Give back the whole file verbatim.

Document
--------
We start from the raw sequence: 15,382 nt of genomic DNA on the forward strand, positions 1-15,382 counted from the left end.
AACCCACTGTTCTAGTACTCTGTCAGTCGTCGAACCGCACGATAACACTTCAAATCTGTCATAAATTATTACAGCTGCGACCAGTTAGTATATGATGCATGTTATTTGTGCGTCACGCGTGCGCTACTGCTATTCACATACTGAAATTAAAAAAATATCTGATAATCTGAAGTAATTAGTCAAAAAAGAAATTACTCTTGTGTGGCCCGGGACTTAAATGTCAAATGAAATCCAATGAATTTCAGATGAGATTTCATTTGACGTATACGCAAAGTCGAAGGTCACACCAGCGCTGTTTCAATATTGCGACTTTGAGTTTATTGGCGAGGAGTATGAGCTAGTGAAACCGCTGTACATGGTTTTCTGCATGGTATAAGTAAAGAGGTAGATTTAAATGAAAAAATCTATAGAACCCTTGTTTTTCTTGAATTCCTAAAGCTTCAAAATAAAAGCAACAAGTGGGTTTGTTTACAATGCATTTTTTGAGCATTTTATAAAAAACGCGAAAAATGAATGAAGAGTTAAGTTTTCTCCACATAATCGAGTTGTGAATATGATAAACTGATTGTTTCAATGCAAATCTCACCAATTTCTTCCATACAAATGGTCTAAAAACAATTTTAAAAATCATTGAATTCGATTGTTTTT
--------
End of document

We start from the raw sequence: 15,382 nt of genomic DNA on the forward strand, positions 1-15,382 counted from the left end.
AACCCACTGTTCTAGTACTCTGTCAGTCGTCGAACCGCACGATAACACTTCAAATCTGTCATAAATTATTACAGCTGCGACCAGTTAGTATATGATGCATGTTATTTGTGCGTCACGCGTGCGCTACTGCTATTCACATACTGAAATTAAAAAAATATCTGATAATCTGAAGTAATTAGTCAAAAAAGAAATTACTCTTGTGTGGCCCGGGACTTAAATGTCAAATGAAATCCAATGAATTTCAGATGAGATTTCATTTGACGTATACGCAAAGTCGAAGGTCACACCAGCGCTGTTTCAATATTGCGACTTTGAGTTTATTGGCGAGGAGTATGAGCTAGTGAAACCGCTGTACATGGTTTTCTGCATGGTATAAGTAAAGAGGTAGATTTAAATGAAAAAATCTATAGAACCCTTGTTTTTCTTGAATTCCTAAAGCTTCAAAATAAAAGCAACAAGTGGGTTTGTTTACAATGCATTTTTTGAGCATTTTATAAAAAACGCGAAAAATGAATGAAGAGTTAAGTTTTCTCCACATAATCGAGTTGTGAATATGATAAACTGATTGTTTCAATGCAAATCTCACCAATTTCTTCCATACAAATGGTCTAAAAACAATTTTAAAAATCATTGAATTCGATTGTTTTT